I recently gave my website a face lift and the focus is now on marketing for “starving artists”.

    We have to be more open and visible. Telling our stories online is an opportunity to sell our work.

  • There are ways to live and live well as a writer. and talking MONEY is part of it.

  • Wow, great article and great comments. I’ve noted too the people who want everything for nothing pay. I’ve checked out so many freelance sites in the past year, and five minutes with the postings reveals:
    –Asking for full-length ghostwriting (50K plus words) for $500
    –Multiple article creation for $10 an hour…but they set a limit on number of hours per article, so you end up making far less because all those articles have to be researched
    –Per-piece payments of $50 for items that require 10 or more hours of work
    Well, this is all terrible, and I’ve walked away from all of it. I own and operate a company that helps authors who truly want to improve their work, business owners and CEOs who want a quality book ghostwritten and who are willing to pay for quality, and individuals who understand that a query letter that nets them a $10K advance is worth a few hundred bucks. I’ve done this for 20 years. It has ups and downs but generally the people who want quality find me.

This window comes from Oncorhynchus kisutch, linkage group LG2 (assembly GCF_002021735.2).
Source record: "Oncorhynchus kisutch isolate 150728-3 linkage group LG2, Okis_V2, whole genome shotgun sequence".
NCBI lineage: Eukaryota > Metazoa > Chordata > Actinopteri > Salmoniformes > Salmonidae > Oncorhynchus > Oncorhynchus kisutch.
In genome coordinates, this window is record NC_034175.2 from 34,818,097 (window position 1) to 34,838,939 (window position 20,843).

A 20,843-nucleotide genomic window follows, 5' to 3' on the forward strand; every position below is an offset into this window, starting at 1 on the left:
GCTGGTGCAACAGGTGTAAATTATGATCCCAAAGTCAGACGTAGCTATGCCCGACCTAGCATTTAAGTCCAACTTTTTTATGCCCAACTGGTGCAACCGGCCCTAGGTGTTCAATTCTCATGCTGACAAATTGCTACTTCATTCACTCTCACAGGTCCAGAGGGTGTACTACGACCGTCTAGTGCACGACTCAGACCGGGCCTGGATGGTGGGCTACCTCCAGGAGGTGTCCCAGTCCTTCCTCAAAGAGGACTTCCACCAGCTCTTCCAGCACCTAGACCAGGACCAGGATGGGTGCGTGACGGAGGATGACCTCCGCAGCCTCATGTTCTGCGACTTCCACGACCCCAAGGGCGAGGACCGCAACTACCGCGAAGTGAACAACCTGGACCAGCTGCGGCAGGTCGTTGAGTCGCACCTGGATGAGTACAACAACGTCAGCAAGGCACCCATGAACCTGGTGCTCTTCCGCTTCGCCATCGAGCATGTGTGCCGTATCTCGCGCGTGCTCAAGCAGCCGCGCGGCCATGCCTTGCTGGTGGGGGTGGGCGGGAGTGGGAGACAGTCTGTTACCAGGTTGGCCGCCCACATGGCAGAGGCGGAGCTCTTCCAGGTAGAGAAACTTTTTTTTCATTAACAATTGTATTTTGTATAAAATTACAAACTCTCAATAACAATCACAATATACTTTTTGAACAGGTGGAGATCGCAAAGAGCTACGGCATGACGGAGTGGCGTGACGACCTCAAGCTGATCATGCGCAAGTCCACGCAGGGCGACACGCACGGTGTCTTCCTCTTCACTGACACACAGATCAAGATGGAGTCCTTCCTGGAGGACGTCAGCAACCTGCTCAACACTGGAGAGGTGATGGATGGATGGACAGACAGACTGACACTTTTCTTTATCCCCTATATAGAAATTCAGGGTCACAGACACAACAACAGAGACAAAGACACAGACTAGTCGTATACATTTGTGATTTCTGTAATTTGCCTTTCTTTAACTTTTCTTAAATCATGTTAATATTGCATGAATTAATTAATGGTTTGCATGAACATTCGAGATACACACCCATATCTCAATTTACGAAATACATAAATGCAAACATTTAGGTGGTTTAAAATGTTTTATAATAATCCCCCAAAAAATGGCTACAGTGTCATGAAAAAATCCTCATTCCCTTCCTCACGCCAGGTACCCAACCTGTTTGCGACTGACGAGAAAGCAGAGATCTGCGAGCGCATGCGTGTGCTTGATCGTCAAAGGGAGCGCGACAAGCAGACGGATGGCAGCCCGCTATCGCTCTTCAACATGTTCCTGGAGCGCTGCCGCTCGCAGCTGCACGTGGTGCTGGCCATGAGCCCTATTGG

So my best advice is to only work with individuals who respect what you have to offer, and who respect the amount of time it takes to create the pieces you create. You are the professional. Don’t work for less because you might as well write your own books and work for a steady income doing something unskilled for unskilled pay.

    • Laura Brennan says:

      Laine, I absolutely agree. Just because you’re good at it doesn’t mean it’s easy. You have to value what you do and walk away from the sales pitch that *they* are doing *you* a favor by publishing your work.

      Pish-tosh. Besides, they’re usually the worst clients.

  • Wonderful article. I’ve hopped all around your site and I’m loving all the good info! I write romances and YA and currently have about 13 ebooks and paperbacks.

    My kids are all out of the house, I am the only one bringing in income, so I have to hustle and diversify. I have two small art endeavors I get nice $ change from, time to time. I also have a transcription business and a seasonal lawn maintenance business. I have a few other streams of income I work at. I actually love all I do.

    I live in a pretty economically stressed area of the Catskills in upstate NY, so diversification has always been the key. Working for myself, I get to make my own hours but I also get to write on my own schedule. At this point I don’t make much on my writing but I am doing what I love. My goal is to eventually create a nice writing income to add to my other income streams.

    • Grace–just wanted to say that I like your diversification~and your website! I can see where it would be a goal to make a steadier income from your writing. You are quite far ahead of the pack already, I think.